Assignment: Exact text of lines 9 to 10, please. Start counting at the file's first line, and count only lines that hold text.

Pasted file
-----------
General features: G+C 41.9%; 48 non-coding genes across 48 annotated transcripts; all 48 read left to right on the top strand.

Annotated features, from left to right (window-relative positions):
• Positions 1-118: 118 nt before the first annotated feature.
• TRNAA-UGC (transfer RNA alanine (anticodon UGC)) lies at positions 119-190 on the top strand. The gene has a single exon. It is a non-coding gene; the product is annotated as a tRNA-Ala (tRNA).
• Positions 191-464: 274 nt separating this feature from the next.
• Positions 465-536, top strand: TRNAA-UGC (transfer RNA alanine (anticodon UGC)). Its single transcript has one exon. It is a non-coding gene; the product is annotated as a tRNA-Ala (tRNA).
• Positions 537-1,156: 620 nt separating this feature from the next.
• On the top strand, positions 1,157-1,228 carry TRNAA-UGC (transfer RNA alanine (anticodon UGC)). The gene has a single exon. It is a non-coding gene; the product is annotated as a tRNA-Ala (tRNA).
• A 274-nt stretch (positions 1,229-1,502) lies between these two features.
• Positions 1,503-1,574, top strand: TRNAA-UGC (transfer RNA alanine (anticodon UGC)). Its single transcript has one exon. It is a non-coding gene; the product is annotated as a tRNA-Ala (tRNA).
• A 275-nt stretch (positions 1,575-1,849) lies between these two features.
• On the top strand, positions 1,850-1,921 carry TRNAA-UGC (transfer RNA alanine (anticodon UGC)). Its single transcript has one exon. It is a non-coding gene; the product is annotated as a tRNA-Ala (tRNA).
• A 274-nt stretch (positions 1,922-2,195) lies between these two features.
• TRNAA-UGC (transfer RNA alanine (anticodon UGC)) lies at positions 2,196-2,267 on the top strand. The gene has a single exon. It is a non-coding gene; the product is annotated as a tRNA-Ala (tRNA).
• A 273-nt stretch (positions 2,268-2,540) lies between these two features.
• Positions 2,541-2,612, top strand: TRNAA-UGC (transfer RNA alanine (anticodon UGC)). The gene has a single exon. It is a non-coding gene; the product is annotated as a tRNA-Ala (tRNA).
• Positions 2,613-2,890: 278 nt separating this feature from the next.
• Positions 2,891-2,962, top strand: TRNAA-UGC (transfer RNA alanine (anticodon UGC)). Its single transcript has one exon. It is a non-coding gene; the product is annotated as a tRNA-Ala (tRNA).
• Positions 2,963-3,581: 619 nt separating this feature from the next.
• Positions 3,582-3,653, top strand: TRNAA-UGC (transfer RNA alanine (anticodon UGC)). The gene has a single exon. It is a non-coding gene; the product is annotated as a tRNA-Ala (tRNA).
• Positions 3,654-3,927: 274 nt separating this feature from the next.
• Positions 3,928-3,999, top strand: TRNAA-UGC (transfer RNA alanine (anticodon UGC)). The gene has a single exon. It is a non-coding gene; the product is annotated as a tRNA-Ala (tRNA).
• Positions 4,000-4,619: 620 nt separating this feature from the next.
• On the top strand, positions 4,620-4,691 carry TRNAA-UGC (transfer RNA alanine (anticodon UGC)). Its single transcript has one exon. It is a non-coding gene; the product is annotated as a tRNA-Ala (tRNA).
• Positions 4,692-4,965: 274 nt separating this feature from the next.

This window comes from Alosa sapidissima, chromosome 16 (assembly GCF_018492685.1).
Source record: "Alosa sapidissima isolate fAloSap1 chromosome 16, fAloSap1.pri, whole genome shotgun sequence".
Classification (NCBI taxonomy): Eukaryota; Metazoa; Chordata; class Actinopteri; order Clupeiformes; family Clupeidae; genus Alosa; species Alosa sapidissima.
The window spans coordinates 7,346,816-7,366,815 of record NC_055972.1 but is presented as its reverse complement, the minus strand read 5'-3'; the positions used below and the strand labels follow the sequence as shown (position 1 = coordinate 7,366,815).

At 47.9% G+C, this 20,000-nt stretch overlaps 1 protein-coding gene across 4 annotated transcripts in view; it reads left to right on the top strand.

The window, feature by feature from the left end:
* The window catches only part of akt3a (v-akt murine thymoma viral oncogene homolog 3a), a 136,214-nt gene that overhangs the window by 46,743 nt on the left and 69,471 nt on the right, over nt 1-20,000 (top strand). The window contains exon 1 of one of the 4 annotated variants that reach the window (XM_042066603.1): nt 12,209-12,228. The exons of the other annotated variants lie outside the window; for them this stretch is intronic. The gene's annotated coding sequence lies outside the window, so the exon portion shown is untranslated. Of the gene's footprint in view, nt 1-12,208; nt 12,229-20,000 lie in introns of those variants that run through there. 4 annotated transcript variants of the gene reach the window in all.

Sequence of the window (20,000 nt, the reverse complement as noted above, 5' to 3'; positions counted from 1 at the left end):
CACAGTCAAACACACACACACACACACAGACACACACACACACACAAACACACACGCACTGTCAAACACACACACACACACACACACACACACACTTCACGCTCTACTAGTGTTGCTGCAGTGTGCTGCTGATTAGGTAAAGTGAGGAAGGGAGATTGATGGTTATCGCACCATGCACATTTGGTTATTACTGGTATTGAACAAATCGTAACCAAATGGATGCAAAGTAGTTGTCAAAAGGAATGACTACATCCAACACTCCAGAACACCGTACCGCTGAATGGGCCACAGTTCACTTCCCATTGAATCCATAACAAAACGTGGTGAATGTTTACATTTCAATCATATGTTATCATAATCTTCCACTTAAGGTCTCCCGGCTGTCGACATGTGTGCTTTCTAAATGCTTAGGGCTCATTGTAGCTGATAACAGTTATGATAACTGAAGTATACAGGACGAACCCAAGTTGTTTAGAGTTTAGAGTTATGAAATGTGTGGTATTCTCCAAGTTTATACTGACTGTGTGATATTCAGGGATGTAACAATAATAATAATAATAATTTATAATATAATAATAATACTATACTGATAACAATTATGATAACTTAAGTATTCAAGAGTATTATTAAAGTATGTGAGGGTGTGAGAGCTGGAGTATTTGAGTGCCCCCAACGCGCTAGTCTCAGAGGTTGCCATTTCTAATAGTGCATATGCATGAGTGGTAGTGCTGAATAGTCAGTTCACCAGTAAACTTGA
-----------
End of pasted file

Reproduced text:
• A 274-nt stretch (positions 1,229-1,502) lies between these two features.
• Positions 1,503-1,574, top strand: TRNAA-UGC (transfer RNA alanine (anticodon UGC)). Its single transcript has one exon. It is a non-coding gene; the product is annotated as a tRNA-Ala (tRNA).